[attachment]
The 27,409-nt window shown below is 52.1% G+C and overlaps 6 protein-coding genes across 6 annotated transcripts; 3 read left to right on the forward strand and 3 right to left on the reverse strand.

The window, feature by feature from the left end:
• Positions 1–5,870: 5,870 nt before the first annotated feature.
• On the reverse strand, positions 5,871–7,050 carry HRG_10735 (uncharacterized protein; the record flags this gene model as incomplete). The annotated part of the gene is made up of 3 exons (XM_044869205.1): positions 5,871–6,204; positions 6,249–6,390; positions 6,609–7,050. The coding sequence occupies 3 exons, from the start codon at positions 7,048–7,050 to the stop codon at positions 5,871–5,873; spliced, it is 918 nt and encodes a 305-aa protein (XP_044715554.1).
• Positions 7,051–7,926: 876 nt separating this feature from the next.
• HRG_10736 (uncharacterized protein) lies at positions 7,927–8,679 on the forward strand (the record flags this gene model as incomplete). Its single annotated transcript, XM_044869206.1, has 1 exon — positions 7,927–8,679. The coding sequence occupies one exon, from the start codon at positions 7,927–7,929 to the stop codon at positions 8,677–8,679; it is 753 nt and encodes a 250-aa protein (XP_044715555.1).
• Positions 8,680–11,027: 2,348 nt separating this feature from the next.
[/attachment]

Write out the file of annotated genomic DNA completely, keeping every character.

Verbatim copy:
The 27,409-nt window shown below is 52.1% G+C and overlaps 6 protein-coding genes across 6 annotated transcripts; 3 read left to right on the forward strand and 3 right to left on the reverse strand.

The window, feature by feature from the left end:
• Positions 1–5,870: 5,870 nt before the first annotated feature.
• On the reverse strand, positions 5,871–7,050 carry HRG_10735 (uncharacterized protein; the record flags this gene model as incomplete). The annotated part of the gene is made up of 3 exons (XM_044869205.1): positions 5,871–6,204; positions 6,249–6,390; positions 6,609–7,050. The coding sequence occupies 3 exons, from the start codon at positions 7,048–7,050 to the stop codon at positions 5,871–5,873; spliced, it is 918 nt and encodes a 305-aa protein (XP_044715554.1).
• Positions 7,051–7,926: 876 nt separating this feature from the next.
• HRG_10736 (uncharacterized protein) lies at positions 7,927–8,679 on the forward strand (the record flags this gene model as incomplete). Its single annotated transcript, XM_044869206.1, has 1 exon — positions 7,927–8,679. The coding sequence occupies one exon, from the start codon at positions 7,927–7,929 to the stop codon at positions 8,677–8,679; it is 753 nt and encodes a 250-aa protein (XP_044715555.1).
• Positions 8,680–11,027: 2,348 nt separating this feature from the next.